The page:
As you are already aware, I’m perched some 5-10m into a brick-hard snowfield on the north face of Carn Mearg, clinging on by…not a lot.  FD’s in-built crampons appear to be functioning well but, at this point, I find I can’t actually move in any direction. The slightest shift of weight is creating a stomach churning micro-movement of my toes…or possibly my imagination.  Only a metre below me I know the snow has a slightly softer top that will give me a bit of bite – as long as it doesn’t slip away from under me as soon as I put my foot down.  And as for that sizeable boulder below…I’d swear it has a grin a mile wide on its big ugly face, safe in the knowledge that if I do slip it ain’t gonna feel a thing.  Anybody got any bright ideas?  No?  I thought not.

Right…I’m going to move the poles inch by inch…gradually mind… and twist my trunk around until both poles have turned about 90 degrees and I’m facing slightly downhill.  Done!  Ah…unfortunately my feet are still facing uphill…that’s a bit of a bugger!  They are apparently unconvinced that, in this set of circumstances, any change of direction can be a good thing.  I’m pushing down hard on the points of the poles, one at a time, praying for a bit of give on this titanium-hard surface. 

Very slowly I’m turning my feet turn to match the poles.  Mmm…ok…now we’re facing sort of sideways and slightly downhill…and I still can’t move properly.  As well as still not being able to move properly the view looking downhill is a damn sight more scary, especially since my weight is leaning in that particular direction.  I’m contemplating a “bum-slide” but my half-on angle and that big boulder is ruling out that particular option.  Apart from all that, any wrong movement will see me land with a thump on the ice and with the best will in the world the points on the poles won’t “arrest” me before SPLAT time!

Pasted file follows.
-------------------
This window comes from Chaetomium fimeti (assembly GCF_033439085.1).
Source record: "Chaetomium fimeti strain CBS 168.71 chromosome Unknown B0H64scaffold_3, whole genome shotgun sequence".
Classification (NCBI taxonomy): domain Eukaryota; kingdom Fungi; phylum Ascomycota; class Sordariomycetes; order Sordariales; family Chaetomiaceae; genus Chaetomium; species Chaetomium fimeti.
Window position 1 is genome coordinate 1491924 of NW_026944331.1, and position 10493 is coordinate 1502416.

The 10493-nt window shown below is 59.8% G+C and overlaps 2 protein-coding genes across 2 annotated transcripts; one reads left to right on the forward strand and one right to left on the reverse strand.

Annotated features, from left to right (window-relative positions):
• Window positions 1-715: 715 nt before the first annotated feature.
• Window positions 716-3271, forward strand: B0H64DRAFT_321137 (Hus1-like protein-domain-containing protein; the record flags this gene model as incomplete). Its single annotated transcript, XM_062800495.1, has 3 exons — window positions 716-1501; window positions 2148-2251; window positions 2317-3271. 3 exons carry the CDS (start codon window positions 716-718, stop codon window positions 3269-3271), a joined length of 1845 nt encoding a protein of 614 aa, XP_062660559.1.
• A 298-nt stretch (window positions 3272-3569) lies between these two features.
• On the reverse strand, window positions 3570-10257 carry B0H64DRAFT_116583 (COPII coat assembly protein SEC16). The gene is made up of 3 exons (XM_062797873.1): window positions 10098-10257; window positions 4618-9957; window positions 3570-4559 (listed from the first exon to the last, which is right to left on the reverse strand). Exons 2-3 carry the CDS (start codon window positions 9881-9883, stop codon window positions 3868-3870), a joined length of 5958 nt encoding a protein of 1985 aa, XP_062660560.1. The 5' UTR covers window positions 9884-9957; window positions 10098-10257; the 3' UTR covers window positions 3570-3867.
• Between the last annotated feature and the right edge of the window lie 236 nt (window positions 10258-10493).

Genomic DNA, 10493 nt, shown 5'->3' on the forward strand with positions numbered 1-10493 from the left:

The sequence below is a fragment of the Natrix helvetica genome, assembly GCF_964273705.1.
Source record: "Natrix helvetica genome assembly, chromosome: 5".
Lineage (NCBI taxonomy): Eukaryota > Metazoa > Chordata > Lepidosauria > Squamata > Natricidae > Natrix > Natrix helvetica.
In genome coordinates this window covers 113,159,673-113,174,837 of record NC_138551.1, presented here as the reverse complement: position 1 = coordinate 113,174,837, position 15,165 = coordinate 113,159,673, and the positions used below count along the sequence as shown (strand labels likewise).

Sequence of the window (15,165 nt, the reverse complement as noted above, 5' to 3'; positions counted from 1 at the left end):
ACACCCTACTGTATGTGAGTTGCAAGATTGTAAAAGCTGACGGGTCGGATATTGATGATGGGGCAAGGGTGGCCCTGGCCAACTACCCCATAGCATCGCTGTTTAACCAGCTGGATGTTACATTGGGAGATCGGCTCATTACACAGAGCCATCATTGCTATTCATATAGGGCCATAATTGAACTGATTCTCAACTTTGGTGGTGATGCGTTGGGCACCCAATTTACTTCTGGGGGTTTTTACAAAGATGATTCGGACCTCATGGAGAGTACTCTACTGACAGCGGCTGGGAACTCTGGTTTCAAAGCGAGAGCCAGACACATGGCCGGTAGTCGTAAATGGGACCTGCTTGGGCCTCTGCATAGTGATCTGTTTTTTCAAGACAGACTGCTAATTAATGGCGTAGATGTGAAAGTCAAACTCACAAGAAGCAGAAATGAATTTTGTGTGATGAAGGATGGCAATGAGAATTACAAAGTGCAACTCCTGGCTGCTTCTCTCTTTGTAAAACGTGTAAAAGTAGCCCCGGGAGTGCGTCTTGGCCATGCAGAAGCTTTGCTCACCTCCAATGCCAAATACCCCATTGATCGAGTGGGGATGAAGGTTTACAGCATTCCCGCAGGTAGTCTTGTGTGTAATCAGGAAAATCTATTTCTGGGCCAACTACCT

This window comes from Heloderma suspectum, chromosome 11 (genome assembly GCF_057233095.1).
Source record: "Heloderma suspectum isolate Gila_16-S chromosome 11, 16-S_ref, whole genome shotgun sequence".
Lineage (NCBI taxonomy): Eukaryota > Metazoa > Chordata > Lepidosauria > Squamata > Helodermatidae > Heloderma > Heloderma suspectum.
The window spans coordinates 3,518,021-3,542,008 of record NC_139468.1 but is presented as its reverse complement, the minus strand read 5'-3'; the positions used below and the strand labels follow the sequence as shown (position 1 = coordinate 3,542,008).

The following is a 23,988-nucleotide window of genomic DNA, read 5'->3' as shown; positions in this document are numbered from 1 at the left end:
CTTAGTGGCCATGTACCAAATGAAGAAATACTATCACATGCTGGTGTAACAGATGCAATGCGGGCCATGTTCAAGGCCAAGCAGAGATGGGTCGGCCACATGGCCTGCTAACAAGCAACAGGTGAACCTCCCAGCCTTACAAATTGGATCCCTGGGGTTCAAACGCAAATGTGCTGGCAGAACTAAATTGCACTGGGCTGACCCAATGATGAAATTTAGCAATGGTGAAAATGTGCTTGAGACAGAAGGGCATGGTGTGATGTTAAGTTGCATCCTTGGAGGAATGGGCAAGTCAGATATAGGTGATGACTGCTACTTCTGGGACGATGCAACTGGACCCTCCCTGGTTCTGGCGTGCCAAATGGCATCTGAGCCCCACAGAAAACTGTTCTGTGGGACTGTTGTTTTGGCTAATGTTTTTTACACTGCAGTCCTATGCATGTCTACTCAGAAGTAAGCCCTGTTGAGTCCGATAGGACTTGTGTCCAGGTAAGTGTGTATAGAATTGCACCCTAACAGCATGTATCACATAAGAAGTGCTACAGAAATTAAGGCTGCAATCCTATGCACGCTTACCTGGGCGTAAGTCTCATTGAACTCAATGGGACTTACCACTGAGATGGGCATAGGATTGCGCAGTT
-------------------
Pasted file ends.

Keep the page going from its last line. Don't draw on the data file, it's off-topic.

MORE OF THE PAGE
Right…I’m shuffling at bit further, repeating the process with the poles so that I’m now facing straight down the slope.  Better…but even more scary than before.  I can’t help but feel I’m waiting for the klaxon to go and then off I’ll shoot, straight down the mountain at maximum speed and won’t stop until I hit mighty Schiehallion on the far side of the valley.

Inch by inch the poles and the feet are slowly covering the single metre required to reach the “better” snow.  The Fatdog is strolling down beside me wondering what on earth all the fuss is about.  Strangely I don’t feel like explaining at the minute.

Joy!  We’re back at the path allowing me the luxury of contemplating my folly – that of even attempting a snow slope at this time of year given that it’s liable to be either brick hard, or in the case of cornicing, about to come clattering down at a rather inconvenient pace.  I think we’ll take the even longer way round to reach the summit.  All this lounging about on snow fields has added an interesting 20 minutes to the day’s proceedings.

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Well, here we are at the summit of Carn Mearg.  That’s our second Munro and it’s taken us…let’s see…3 hours and 15 minutes including our first lunch of about 20 minutes.  Not bad at all. 

The longer route to the summit proved to be a bit of a dawdle…but it’s a wee bit chilly up here.  I thought the wind was supposed to be less than 20mph today but it’s coming in a bit faster than that.  Must be these squalls blowing down Glen Lyon from the west.

Time for our second lunch, I think.  O surprise…The Fatdog thinks this is an excellent move!

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Schiehallion

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Looking over Glen Lyon to the Lawers Range

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The Lawers Range from Carn Mearg